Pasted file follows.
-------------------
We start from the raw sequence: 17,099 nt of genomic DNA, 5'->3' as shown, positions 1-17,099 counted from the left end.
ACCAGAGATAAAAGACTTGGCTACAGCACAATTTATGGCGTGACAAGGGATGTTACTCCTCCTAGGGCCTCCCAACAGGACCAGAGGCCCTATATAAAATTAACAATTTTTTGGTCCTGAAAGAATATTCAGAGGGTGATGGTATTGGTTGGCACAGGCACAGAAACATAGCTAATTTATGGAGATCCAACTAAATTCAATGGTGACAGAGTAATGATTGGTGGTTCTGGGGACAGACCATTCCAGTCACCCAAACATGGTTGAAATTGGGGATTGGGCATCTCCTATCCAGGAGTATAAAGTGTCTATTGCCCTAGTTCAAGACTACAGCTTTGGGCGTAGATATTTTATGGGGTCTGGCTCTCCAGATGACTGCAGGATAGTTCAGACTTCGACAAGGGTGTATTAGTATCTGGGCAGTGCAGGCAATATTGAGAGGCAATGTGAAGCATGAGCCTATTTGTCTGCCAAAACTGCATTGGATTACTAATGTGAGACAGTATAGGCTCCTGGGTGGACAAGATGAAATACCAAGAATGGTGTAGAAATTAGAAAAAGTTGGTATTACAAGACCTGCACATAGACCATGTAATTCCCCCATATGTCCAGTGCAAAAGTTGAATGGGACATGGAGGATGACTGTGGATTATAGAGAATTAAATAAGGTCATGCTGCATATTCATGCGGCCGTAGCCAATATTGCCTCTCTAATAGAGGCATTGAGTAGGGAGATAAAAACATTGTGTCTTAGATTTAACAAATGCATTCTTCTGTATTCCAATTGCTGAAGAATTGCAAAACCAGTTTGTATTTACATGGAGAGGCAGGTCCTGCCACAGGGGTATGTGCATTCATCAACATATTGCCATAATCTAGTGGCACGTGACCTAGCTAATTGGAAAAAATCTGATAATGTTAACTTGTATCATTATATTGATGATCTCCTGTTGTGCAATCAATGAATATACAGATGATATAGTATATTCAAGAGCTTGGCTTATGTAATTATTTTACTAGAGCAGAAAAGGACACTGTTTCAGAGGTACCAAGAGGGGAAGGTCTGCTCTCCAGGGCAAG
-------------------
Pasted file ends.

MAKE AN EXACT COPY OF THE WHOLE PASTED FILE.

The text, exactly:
We start from the raw sequence: 17,099 nt of genomic DNA, 5'->3' as shown, positions 1-17,099 counted from the left end.
ACCAGAGATAAAAGACTTGGCTACAGCACAATTTATGGCGTGACAAGGGATGTTACTCCTCCTAGGGCCTCCCAACAGGACCAGAGGCCCTATATAAAATTAACAATTTTTTGGTCCTGAAAGAATATTCAGAGGGTGATGGTATTGGTTGGCACAGGCACAGAAACATAGCTAATTTATGGAGATCCAACTAAATTCAATGGTGACAGAGTAATGATTGGTGGTTCTGGGGACAGACCATTCCAGTCACCCAAACATGGTTGAAATTGGGGATTGGGCATCTCCTATCCAGGAGTATAAAGTGTCTATTGCCCTAGTTCAAGACTACAGCTTTGGGCGTAGATATTTTATGGGGTCTGGCTCTCCAGATGACTGCAGGATAGTTCAGACTTCGACAAGGGTGTATTAGTATCTGGGCAGTGCAGGCAATATTGAGAGGCAATGTGAAGCATGAGCCTATTTGTCTGCCAAAACTGCATTGGATTACTAATGTGAGACAGTATAGGCTCCTGGGTGGACAAGATGAAATACCAAGAATGGTGTAGAAATTAGAAAAAGTTGGTATTACAAGACCTGCACATAGACCATGTAATTCCCCCATATGTCCAGTGCAAAAGTTGAATGGGACATGGAGGATGACTGTGGATTATAGAGAATTAAATAAGGTCATGCTGCATATTCATGCGGCCGTAGCCAATATTGCCTCTCTAATAGAGGCATTGAGTAGGGAGATAAAAACATTGTGTCTTAGATTTAACAAATGCATTCTTCTGTATTCCAATTGCTGAAGAATTGCAAAACCAGTTTGTATTTACATGGAGAGGCAGGTCCTGCCACAGGGGTATGTGCATTCATCAACATATTGCCATAATCTAGTGGCACGTGACCTAGCTAATTGGAAAAAATCTGATAATGTTAACTTGTATCATTATATTGATGATCTCCTGTTGTGCAATCAATGAATATACAGATGATATAGTATATTCAAGAGCTTGGCTTATGTAATTATTTTACTAGAGCAGAAAAGGACACTGTTTCAGAGGTACCAAGAGGGGAAGGTCTGCTCTCCAGGGCAAG